While this conversation is much easier earlier in your role, emphasizing how this education will ultimately help drive business value (and demonstrating how important learning is to your professional goals) will likely persuade your manager to help you find at least one hour per week to explore new learning opportunities.


4. Shadow (or Serve as) a Mentor.

You’ve likely already heard about the importance of finding a mentor when you first join a startup.

Since early-stage companies often lack formalized training programs, sitting down with a colleague to familiarize yourself with the mission statement and your daily responsibilities will ease you into your first 30 days at a startup.

But mentorship is a valuable learning tool beyond your onboarding.

For example, after you’ve settled into your role, you can approach a team member about shadowing them for a couple of hours each week. They can provide guidance and knowledge about your work and potentially provide hands-on training in some of their duties that extend beyond the scope of your role.

Likewise, consider serving as a mentor to someone in your organization.

As most education programs for engineers prioritize technical training, taking a protégé under your wing when they’re still early in their career is a great way to build up your soft skills in managing people.

Showing your manager that you have training in different areas of the organization and that you have management experience can be strong signals that you’re ready for a promotion!

Note: If you value vertical mobility at your current company, make sure that colleagues and managers aren’t your only mentors. External mentors like professors, friends, and college alumni members are great resources for accelerating your technical career when you need unbiased advice on salary negotiation and making a career transition.


5. Volunteer to Work on Special Projects.

Maybe your company simply cannot afford to have you take time out of work to explore new skills right now.

In that case, ask your manager if there are any special projects that you can work on.

At any fast-growing startup, it’s likely that there are several outstanding tasks that don’t directly fall under any particular role but still need to be completed.

Consider volunteering yourself for projects that would give you experience in a new skill. Your manager will be more inclined to give you time for additional training when it’s clear how your education on the job will directly help the organization.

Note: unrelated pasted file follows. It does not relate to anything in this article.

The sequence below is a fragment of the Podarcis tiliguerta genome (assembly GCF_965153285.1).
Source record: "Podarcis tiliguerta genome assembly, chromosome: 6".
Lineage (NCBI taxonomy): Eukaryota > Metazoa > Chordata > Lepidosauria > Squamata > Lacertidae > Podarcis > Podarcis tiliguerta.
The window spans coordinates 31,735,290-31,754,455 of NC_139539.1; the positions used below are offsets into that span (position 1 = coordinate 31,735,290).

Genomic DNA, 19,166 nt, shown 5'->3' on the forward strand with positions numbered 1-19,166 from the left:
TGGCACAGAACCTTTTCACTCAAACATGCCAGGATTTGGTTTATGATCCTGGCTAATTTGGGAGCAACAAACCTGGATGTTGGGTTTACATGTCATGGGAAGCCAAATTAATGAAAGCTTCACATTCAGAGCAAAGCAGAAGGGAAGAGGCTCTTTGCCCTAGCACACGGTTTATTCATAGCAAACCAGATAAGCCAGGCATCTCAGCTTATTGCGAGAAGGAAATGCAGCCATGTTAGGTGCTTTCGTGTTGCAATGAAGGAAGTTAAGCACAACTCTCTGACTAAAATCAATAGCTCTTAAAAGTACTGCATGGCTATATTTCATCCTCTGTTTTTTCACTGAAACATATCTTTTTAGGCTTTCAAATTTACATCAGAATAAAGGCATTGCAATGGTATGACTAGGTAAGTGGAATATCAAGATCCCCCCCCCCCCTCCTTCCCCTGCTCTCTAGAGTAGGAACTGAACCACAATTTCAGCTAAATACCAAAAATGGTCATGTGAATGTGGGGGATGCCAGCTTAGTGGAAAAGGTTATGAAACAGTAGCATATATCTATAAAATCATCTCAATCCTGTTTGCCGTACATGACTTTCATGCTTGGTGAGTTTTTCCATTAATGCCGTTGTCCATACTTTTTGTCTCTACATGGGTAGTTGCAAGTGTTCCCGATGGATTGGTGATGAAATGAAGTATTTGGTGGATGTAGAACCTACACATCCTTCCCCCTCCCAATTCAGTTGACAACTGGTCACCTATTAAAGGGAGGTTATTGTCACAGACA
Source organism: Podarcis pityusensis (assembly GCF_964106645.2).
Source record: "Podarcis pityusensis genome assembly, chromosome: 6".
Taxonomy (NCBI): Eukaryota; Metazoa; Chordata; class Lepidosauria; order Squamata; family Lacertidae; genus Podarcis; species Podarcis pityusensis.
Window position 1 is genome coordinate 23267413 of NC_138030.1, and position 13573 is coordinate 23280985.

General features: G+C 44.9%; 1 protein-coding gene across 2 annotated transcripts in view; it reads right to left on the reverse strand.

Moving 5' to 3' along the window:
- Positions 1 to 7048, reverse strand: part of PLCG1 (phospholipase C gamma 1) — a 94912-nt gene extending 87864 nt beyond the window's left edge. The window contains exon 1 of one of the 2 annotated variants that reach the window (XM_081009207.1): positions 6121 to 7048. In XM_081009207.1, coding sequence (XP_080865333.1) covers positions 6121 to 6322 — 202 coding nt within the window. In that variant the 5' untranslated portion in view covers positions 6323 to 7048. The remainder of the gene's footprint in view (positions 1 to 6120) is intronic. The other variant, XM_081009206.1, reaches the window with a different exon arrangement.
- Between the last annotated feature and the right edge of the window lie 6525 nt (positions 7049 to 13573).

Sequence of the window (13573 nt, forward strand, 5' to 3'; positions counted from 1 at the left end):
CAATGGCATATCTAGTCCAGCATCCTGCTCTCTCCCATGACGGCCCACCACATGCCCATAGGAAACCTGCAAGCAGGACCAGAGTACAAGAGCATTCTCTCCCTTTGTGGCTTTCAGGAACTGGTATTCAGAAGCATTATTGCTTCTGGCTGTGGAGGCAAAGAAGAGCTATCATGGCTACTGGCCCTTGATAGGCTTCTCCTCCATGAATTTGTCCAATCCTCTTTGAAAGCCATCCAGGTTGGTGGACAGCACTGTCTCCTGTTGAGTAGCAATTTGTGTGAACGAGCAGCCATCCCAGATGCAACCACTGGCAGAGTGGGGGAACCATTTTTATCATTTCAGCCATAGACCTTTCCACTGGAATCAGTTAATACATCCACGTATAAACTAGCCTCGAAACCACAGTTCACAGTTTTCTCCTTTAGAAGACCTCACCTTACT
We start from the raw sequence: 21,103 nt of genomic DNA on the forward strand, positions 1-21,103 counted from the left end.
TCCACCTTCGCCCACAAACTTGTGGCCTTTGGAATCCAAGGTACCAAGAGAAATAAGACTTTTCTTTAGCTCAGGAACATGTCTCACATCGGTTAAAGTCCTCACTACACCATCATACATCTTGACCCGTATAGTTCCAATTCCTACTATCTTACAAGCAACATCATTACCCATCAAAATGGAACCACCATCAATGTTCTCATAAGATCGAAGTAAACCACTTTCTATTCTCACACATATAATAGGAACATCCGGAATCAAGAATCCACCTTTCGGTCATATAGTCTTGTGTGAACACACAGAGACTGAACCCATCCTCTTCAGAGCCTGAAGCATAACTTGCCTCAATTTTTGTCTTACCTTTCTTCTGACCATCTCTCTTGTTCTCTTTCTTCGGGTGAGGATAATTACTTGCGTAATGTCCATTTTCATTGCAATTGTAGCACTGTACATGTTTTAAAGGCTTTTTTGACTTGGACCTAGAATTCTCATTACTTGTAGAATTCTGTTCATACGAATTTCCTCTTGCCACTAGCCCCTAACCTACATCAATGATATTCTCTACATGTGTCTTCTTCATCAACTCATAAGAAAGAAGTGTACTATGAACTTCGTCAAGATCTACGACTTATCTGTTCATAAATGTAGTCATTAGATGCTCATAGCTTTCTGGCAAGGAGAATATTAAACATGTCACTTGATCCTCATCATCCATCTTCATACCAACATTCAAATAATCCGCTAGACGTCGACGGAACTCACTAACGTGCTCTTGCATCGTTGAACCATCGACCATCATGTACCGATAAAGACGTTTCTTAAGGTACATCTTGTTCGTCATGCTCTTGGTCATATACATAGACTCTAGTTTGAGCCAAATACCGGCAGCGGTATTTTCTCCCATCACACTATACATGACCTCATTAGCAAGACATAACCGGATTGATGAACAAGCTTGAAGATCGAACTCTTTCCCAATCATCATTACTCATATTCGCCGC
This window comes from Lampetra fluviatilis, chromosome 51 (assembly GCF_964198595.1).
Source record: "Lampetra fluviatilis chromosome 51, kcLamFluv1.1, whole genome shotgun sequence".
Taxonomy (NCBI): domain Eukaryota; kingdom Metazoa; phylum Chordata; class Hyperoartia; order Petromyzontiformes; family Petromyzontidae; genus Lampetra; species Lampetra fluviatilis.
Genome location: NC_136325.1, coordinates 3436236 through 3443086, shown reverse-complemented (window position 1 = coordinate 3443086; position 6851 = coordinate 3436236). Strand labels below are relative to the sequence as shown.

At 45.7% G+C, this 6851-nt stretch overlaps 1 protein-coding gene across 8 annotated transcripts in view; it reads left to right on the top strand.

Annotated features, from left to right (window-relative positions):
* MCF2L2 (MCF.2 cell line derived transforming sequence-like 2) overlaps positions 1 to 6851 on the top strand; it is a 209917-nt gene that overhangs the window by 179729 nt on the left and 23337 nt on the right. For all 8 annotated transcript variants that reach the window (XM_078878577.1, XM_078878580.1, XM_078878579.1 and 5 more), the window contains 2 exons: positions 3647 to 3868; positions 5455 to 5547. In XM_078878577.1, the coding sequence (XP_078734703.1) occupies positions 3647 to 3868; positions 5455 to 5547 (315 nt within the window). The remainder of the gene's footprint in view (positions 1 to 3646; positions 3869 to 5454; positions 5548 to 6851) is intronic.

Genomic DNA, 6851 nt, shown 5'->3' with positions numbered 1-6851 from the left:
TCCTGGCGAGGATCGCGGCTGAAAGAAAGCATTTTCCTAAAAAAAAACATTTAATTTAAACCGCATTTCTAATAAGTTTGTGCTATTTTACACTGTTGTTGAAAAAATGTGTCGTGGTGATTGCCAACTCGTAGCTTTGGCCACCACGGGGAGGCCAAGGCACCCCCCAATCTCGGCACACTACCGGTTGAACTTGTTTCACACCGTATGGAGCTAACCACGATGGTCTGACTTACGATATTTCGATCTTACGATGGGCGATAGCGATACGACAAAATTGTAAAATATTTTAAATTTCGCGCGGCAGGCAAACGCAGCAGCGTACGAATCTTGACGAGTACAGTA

Here are some options for special projects that can expose you to new aspects of the business:

  • Streamline outdated company processes. Taking the lead on simplifying how your company manages projects, prioritizes tasks, communicates asynchronously, and/or shares files is a great opportunity to gain experience in operations while improving efficiency company-wide.
  • Document Standard Operating Procedures (SOPs) for other departments. Volunteering to record written operating procedures for busy colleagues will provide documentation for new hires and give you insight into different projects.
  • Research potential new products or markets. Investigating how to expand or make the most out of your current product offerings will give you a deeper understanding of the business, while opening doors to new customers.

Furthermore, don’t hesitate to pitch your own special projects to work on. Your managers will appreciate you finding company problems that they missed and offering solutions to help tackle them.


6. Pursue an Engineering Certification.

If all else fails, engineering certifications are reliable pathways to education while upholding a full-time startup position.

Unlike traditional degrees, engineering certification programs are structured around full-time work and school schedules and can be completed in a much more condensed timeframe.

And as universities have grown eager to provide continued education courses and webinars online, it has never been easier for a startup engineer to pursue a certification in a new area of study while maintaining the same level of output to their startup organization.

Here is a list of some of the best certifications for software engineers in 2023.

Pro Tip: Remember to take advantage of any education compensation benefits offered by your employer. It’s much easier to pursue a certification when you know that a portion of the cost is covered by your company.


Your Education Should Never End.

It’s easy to feel like you’ve completed your engineering education after you receive your college diploma or bootcamp certification.

After all, you’ve already dedicated so much of your life to learning. It’s normal to feel like you’ve put in the hard yards and now can just focus on the work.

But it’s vital that you never stop learning, no matter your age or position. Even if you land that dream job, you can always learn new skills, processes, and perspectives. Learning makes work more lively and opens you up to new opportunities.

With these tips, hopefully you’ll never again feel stagnant!

Author: Jonas Fryer